Slightly taken off his feet in the early stages, the Eclipse Award winner engaged overdrive inside the final two furlongs and ran out a wide margin scorer.
Winner of the Breeders’ Cup Sprint last time out, Elite Power was simply in a different league to his rivals – but this was a poignant success for Dettori.
He was sporting the silks of the famous Juddmonte operation, founded by the late Saudi prince Khalid Abdullah and worn to many big-race wins by Dettori on the likes of Enable and most recently in the Dewhurst on Chaldean.
“The first word that comes to mind is ‘aeroplane’,” said Dettori of the Bill Mott-trained five-year-old.
“As soon as I asked him to get a little bit closer he just took off and the race was over.
“The Abdullah family has been so good for the sport and I love the colours. It’s given the locals something to cheer about.”
Dettori and Country Grammer miss out
Dettori and Country Grammer just missed out as Panthalassa produced a remarkable front-running performance to strike gold for Japan in the $20million Saudi Cup.
The Bob Baffert-trained Country Grammer was narrowly denied in the world’s most valuable race 12 months ago when ridden by Flavien Prat, before providing Dettori with a fourth Dubai World Cup success at Meydan a few weeks later.
Following a readying win in California on Boxing Day, the six-year-old returned to Riyadh as one of two leading contenders for the Baffert team along with multiple Grade One winner Taiba – but Panthalassa set a strong gallop from the off at the King Abdulaziz Racecourse and could not be reeled in.
Trained by Yoshito Yahagi and ridden by Yutaka Yoshida, Panthalassa dead-heated in last year’s Dubai Turf with Lord North who earlier in the day had landed a far less lucrative Winter Derby at Lingfield.
Such was the pace Panthalassa set, Baffert’s pair were under pressure before the home turn and it briefly looked like it could be a Japanese one-two-three-four with a trio of compatriots chasing Panthalassa up the straight.
But Dettori conjured a storming late rally out of Country Grammer, with the line coming just too soon as he was narrowly denied once again.
No fairytale comeback for Subjectivist
There was to be no fairytale comeback for 2021 Ascot Gold Cup winner Subjectivist who finished well down the field behind Silver Sonic in the Red Sea Turf Handicap in Riyadh.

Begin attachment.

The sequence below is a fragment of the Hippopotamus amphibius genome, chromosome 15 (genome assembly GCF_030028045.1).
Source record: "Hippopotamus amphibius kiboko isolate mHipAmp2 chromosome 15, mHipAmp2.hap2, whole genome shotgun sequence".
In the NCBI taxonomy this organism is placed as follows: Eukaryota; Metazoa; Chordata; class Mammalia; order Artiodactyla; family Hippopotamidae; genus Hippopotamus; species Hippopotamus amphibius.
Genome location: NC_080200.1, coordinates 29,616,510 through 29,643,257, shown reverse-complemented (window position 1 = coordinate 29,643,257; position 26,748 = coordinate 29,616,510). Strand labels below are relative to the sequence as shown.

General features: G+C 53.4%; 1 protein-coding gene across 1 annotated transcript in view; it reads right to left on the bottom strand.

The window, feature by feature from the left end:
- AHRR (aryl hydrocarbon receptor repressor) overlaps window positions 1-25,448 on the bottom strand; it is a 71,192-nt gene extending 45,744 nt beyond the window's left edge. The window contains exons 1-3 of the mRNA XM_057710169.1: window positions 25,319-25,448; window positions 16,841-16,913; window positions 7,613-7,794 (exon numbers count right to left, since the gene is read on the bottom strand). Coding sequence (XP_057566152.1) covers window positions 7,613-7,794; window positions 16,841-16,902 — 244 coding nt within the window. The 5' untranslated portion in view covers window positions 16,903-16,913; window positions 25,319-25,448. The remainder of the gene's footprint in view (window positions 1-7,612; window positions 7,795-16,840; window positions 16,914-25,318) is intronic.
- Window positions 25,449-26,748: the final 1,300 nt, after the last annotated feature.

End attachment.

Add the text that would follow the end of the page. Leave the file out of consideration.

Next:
Now trained by Charlie Johnston, Subjectivist was undoubtedly the leading stayer in Europe when adding Ascot’s showpiece race to his win in Dubai a few months prior.
However, he picked up a tendon injury and was off the track for over 600 days before this return on the Saudi Cup undercard.
Joe Fanning – himself only recently back from a long-term injury – attempted to dictate but he could never get away from the field and soon after turning into the straight he was beaten.
Silver Sonic, trained in Japan by Yasutoshi Ikee and ridden by Australian Damian Lane, burst clear and while Ian Williams’ Enemy briefly threatened, he was no match for the grey close home.
Ebor winner Trawlerman, trained by John and Thady Gosden, also failed to land a blow.
“He’s a good horse and good stayer and the race unfolded well for him,” said Lane.
“I was obviously very happy to follow Subjectivist. Trawlerman on my outside was just giving me a little bit of grief – he was getting in on me a little bit and I just knew I needed some luck at some stage. When the run presented itself, he was too strong.
“I think the Tenno Sho in Japan is next on the cards. I’m back to Australia for a few weeks then off to the Dubai Carnival, hopefully.”
Asked if he would be coming to Britain at any stage, he quipped: “For the right offer, for sure!”
Richard Kingscote, who rode Enemy, said: “With the track riding as it is, I wanted to get a bit handier than in Dubai. To be fair he did everything really well. He got a good, smooth run round the bend to get out and challenge, but the winner picked up extremely well.”
Johnston said: “He had to light him up from that draw a bit and he would have been keen, regardless. That was made worse by what he had to do early.
“We will see if he comes out of it in one piece, but he will probably go to the Sagaro or the Henry II, just lower our sights closer to home. I would say he won’t go to Dubai now.
“We knew what we are asking him to do was a big, big ask, but at the same time, where do you take the horse that won the Ascot Gold Cup last time out?”